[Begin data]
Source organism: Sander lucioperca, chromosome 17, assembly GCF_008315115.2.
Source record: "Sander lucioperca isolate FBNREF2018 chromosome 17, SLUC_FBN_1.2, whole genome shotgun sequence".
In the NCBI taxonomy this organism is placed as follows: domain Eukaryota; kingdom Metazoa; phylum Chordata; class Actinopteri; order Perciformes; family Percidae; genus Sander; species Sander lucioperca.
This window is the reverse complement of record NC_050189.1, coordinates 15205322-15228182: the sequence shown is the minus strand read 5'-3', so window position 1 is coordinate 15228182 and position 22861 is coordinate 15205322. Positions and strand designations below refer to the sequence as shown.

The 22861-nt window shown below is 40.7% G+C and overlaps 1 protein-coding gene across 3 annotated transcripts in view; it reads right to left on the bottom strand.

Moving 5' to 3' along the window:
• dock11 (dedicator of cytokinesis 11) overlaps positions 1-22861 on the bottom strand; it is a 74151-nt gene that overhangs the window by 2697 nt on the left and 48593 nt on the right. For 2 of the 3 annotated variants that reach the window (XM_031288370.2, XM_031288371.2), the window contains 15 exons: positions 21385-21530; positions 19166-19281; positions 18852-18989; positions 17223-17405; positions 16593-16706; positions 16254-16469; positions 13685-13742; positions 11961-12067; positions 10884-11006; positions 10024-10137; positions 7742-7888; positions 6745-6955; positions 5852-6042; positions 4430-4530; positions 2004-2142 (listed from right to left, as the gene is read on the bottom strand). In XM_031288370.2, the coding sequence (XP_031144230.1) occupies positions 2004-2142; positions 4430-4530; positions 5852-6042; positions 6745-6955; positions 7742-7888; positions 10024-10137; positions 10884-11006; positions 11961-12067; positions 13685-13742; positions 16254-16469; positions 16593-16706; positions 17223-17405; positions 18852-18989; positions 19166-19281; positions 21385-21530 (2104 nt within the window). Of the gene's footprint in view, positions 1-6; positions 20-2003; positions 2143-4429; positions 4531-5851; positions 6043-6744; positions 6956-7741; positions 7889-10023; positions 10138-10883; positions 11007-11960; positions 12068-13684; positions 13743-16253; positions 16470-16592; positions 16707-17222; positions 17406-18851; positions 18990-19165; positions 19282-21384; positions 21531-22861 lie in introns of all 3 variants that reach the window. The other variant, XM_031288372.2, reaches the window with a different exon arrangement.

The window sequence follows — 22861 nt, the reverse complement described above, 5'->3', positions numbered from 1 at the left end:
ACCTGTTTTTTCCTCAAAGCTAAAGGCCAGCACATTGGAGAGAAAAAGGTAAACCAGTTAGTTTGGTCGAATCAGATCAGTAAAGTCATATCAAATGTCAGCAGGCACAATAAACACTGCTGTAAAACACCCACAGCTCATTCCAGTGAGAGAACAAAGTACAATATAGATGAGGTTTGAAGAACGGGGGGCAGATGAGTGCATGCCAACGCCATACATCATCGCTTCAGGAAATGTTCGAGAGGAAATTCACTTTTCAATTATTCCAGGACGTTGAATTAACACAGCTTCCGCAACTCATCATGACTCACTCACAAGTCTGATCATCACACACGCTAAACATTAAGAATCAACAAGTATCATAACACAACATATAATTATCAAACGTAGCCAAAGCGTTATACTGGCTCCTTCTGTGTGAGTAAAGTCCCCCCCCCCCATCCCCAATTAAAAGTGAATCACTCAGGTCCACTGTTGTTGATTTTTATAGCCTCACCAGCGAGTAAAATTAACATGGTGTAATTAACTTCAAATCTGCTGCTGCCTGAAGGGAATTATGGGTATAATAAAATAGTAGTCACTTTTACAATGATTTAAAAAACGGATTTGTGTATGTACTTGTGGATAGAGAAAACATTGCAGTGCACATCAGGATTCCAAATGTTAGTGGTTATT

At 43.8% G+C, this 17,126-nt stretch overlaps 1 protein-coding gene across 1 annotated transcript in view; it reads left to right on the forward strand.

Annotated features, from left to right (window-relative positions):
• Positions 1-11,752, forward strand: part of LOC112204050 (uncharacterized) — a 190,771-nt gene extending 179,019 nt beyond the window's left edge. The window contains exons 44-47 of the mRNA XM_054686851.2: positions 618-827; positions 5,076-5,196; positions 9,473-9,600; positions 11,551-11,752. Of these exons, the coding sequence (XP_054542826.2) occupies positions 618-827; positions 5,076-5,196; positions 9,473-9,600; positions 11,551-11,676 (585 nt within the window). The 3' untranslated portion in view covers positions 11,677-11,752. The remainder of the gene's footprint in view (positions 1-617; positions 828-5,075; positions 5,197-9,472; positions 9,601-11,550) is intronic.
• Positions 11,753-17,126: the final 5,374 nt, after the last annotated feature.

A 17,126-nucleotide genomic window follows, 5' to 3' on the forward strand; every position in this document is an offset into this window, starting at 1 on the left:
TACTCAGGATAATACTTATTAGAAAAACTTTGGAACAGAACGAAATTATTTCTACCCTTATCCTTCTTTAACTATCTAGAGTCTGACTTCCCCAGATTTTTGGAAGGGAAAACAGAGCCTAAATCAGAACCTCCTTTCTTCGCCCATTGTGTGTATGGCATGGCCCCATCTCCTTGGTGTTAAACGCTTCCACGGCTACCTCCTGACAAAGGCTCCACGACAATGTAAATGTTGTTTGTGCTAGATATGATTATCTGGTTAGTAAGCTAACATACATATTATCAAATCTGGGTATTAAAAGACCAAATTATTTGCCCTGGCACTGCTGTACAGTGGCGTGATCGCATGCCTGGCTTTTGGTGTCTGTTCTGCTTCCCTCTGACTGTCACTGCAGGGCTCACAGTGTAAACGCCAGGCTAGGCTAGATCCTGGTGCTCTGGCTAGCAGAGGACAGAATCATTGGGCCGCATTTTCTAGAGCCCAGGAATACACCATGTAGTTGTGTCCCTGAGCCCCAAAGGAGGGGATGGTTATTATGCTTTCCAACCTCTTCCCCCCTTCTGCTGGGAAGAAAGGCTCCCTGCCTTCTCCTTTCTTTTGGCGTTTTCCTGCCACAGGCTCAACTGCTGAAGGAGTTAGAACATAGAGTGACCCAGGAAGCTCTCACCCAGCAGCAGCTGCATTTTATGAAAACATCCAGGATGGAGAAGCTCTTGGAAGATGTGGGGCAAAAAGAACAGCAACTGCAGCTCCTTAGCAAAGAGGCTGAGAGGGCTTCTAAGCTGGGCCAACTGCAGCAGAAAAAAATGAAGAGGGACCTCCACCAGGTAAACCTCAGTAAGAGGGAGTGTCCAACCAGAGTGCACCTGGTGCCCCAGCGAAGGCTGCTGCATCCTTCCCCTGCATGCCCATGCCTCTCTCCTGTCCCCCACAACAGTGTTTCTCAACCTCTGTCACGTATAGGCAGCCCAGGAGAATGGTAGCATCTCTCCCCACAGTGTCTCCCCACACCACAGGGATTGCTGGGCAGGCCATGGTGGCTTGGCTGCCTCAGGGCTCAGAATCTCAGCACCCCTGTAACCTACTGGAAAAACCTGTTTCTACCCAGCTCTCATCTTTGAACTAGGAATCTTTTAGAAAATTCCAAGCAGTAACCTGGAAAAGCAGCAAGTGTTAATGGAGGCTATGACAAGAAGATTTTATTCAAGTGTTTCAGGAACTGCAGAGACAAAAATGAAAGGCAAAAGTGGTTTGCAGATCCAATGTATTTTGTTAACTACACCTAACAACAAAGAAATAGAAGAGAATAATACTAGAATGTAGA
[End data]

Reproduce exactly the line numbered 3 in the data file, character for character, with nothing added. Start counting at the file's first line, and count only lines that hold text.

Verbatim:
In the NCBI taxonomy this organism is placed as follows: domain Eukaryota; kingdom Metazoa; phylum Chordata; class Actinopteri; order Perciformes; family Percidae; genus Sander; species Sander lucioperca.